Former sawmill work­ers share un­ex­plained health is­sues

South Waikato News - - Your Paper, Your Place - FRANCES FER­GU­SON

A spe­cial sup­port group to sup­port the health needs of sawmill work­ers con­tin­ues to see a growth in health is­sues in the re­gion.

Sawmill Work­ers Against Poi­sons (SWAP) held a two day meet­ing re­cently at the Tim­ber Mu­seum in Pu­taruru for former millers to dis­cuss their health con­cerns and as­sess­ments.

The ser­vice was setup to keep a track of former work­ers who were ex­posed to pen­tachlorophe­nol or PCP used to treat tim­ber in NZ.

Con­sul­tant Joe Harawira­said their work was im­por­tant in keep­ing fam­i­lies in­formed.

‘‘It’s left a toxic legacy. It’s huge be­cause it’s gen­er­a­tional.

‘‘At the end of the day there is a re­spon­si­bil­ity for the govern­ment to ad­dress be­cause the ma­jor­ity of the mills in those days were state owned.’’

He has seen the ef­fects that the chem­i­cal has had on four gen­er­a­tions.

Al­though there has been no of­fi­cial proof to con­firm the range of health is­sues were re­lated to be­ing ex­posed to the toxic chem­i­cal.

That has been part of the strug­gle Harawira has had – get­ting of­fi­cials to recog­nise the im­pact.

‘‘Toko­roa was the tim­ber cap­i­tal. Those chem­i­cals are still in the en­vi­ron­ment

‘‘When you look at it in its en­tirety, this thing is not just about the work­ers any­more. It’s ev­ery­one.’’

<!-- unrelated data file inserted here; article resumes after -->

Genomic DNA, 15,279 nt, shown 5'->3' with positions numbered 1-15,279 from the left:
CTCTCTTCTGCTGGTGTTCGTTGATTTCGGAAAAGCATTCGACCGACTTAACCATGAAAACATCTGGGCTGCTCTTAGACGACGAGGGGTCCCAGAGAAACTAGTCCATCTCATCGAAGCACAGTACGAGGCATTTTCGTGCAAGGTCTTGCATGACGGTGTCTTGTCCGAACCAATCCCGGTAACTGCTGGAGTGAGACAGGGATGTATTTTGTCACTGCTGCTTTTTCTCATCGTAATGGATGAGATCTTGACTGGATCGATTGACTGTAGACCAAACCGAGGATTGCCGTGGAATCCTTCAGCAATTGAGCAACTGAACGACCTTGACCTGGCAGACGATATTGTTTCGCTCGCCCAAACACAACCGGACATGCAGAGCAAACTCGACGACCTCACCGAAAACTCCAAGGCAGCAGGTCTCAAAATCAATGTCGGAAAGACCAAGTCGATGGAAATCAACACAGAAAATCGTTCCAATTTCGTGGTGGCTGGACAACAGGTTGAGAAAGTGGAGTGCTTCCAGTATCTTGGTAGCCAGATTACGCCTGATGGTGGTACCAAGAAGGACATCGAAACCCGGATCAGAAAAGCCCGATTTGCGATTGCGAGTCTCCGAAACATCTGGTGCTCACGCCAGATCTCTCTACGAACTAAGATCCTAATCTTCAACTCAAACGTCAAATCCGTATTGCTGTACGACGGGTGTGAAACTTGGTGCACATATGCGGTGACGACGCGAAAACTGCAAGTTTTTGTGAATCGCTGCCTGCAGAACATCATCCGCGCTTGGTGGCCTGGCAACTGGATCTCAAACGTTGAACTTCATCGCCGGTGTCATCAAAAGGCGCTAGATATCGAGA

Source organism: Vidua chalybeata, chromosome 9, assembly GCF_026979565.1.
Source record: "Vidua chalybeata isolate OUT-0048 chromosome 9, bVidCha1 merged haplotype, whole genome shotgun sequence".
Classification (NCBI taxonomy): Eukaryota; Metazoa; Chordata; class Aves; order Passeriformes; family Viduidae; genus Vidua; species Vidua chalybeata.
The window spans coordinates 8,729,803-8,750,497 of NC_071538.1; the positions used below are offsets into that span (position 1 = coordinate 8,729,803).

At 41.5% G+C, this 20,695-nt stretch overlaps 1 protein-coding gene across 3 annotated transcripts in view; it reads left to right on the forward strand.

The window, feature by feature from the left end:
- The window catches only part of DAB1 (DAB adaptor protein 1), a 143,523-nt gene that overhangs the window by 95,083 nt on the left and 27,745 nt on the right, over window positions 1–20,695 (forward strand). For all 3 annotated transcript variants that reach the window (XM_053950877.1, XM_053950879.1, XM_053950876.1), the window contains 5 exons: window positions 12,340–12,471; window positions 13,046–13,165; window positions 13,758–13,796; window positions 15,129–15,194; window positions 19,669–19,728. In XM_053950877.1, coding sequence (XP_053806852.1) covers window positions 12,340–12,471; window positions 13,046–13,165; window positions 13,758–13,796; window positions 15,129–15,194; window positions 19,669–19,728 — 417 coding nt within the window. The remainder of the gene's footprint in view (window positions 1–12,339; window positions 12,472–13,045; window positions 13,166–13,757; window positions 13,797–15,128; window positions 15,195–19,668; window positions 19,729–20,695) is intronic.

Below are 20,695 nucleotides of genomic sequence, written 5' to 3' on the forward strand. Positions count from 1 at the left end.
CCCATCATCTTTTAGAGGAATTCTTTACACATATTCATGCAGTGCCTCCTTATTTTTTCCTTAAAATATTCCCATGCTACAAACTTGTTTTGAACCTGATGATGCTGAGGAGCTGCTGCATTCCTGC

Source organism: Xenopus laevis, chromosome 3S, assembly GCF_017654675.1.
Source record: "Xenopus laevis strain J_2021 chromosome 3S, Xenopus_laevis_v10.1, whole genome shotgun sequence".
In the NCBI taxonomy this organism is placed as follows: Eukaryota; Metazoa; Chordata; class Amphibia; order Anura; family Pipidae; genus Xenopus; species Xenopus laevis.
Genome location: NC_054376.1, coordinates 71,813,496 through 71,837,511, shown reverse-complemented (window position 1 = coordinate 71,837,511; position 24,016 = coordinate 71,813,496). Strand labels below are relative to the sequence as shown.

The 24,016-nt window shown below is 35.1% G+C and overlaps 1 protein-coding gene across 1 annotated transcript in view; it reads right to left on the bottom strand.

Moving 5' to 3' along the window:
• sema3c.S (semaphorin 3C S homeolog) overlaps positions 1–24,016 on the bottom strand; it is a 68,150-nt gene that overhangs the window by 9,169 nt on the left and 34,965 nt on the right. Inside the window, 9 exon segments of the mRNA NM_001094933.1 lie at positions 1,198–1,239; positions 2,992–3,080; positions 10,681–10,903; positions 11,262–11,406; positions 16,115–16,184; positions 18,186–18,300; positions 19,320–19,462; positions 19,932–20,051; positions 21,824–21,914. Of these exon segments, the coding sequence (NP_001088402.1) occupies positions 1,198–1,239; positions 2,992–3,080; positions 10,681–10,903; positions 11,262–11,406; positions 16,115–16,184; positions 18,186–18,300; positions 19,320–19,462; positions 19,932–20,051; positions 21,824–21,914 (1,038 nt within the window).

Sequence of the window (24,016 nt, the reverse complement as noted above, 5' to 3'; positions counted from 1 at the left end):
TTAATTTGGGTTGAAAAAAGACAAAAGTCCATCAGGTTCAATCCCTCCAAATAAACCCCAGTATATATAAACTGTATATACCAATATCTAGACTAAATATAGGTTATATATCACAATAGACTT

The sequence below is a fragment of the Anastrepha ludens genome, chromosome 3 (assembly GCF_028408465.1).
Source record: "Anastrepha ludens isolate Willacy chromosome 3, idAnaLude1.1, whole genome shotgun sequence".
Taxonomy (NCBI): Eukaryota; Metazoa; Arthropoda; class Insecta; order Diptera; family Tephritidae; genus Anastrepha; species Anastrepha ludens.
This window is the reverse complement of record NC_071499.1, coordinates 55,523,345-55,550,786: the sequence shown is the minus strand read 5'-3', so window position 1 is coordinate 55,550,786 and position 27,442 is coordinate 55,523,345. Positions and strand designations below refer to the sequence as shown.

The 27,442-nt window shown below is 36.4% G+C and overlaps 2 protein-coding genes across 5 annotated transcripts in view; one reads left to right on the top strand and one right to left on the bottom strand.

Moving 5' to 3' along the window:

Cam­paigner Erica Herangi, said there were 900 mills around the coun­try that were us­ing the chem­i­cal dur­ing the 60s.

‘‘No one was re­ally ex­empt, it’s just to what level. How close were you living to the sawmill? Was your dad there, or your grand­fa­ther? ‘‘That’s how it can be mea­sured.’’ Toko­roa lo­cal Ma­nia Paiti has suf­fered from sore lungs for many years.

Doc­tors can’t find any­thing wrong but he traces it back to his time work­ing in a mill.

He came over with his brother from Samoa to work at the mill in 1967.

He said no one wore pro­tec­tive gear or breath­ing ap­pa­ra­tus back then and they worked in shorts and sin­glets.

‘‘Some­times the fumes would knock you out. We were never told any­thing.’’

Doc­tors told Paiti not to worry when he started hav­ing breath­ing prob­lems. In­stead they blamed it on a bad lifestyle, he said.

For ad­di­tional in­for­ma­tion call 0800 288 588.

Newspapers in English

Newspapers from New Zealand

© PressReader. All rights reserved.